‘Jars’ creator defies containment

Foreground: Keith Patchel and Xi Yang following a 2016 performance of “The Plain of Jars.” Photo ©2016 Clayton Patterson.

BY PUMA PERL | Several weeks ago, a friend, Clayton Patterson, messaged me, suggesting that I interview Keith Patchel, a recent Acker Award winner in the category of composer/producer. “Keith has been able to make the different switches to stay relevant in the game of staying in the game. Now he’s about to kick everything up to a higher level,” wrote Clayton, an artist/activist/producer who knows a thing or two about kicking it up. “Keith was part of the punk thing with Richard Lloyd,” he continued. “He recently wrote an opera, ‘The Plain of Jars,’ the site of the United States Laotian bombings.” From punk to opera. Set it up, I responded.

We met at Clayton’s storefront, winding our way from punk to global themes in a non-linear conversation. As Patchel remarked, “Real punks were revolutionaries.” We agreed that music transforms not only the arts, but also our visions of the world and ourselves. Raised upstate, Patchel graduated from the University of Buffalo with a fine arts degree; John Cage and Aaron Copland were among the guest lecturers he met, while studying composition with Lejaren Hiller. He’d already started some bands when he moved to New York City in 1979, reconnecting with Cage and meeting other avant-garde artists, as well as younger musicians and denizens of the punk scene. He formed a band called The Opportunists, which backed up Joe Bidewell, and, through him, met John Cale and Richard Lloyd, who invited him into the Richard Lloyd Quartet. During this period he began graduate work at Queens College.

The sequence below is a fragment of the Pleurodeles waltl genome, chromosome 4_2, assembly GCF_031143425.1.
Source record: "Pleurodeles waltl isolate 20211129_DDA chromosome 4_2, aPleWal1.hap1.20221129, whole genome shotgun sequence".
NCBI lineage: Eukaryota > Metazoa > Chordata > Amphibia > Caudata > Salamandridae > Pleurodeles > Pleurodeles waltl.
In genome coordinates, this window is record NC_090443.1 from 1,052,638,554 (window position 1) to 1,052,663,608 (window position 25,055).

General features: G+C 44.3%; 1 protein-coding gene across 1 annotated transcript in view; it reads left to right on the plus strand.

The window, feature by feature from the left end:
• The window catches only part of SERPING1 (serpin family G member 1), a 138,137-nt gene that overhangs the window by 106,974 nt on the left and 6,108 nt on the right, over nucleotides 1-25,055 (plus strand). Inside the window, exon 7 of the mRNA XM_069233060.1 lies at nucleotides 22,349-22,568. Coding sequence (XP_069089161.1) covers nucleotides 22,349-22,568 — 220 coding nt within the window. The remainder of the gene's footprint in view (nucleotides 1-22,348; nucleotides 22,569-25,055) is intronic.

“It was two very different lives,” Patchel reflected. “Music theory/composition studies with composer George Perle and playing in rock bands.” In January of 1985, having rejoined Richard Lloyd’s band, the acclaimed “Field of Fire” album was recorded in Stockholm, Sweden. When Patchel returned to his Midtown apartment, he discovered a new roommate had moved in — some Columbia student named Barack Obama.

Patchel later moved to London for several years, and, in the mid-’90s, to Bogotá, Colombia, where he found fame and infamy after writing a song about the death of Pablo Escobar. Upon his return to the United States, he continued his interest in electronic music, scoring films, including the Emmy-nominated “Finishing Heaven,” starring Ruby Lynn Reyner, and performing as a guitarist and singer. Upon the recommendation of composer Milton Babbitt, he began a new course of studies at The Juilliard School, finding what he calls “a second level of maturity as a composer.”

Over the last several years Patchel’s friendship with his neighbor, Carter Emmart, has led to a professional collaboration, merging arts and humanitarianism. Emmart is the Director of Astrovisualization at the Rose Center for Earth and Space, which houses the rebuilt Hayden Planetarium at the Museum of Natural History. They created MARSBAND, merging improvisational instrumentation with an “immersive exploration” of space and the planets by way of “an educational, musical meditation” (click here for info on their Aug. 1 performance). Patchel, who is currently the Composer in Residence at the NYU Music Experience Design Lab (MusEDLab), has developed a linkage between NYU and the Museum of Natural History. “This was not for financial gain,” he said. “It was the right thing to do.”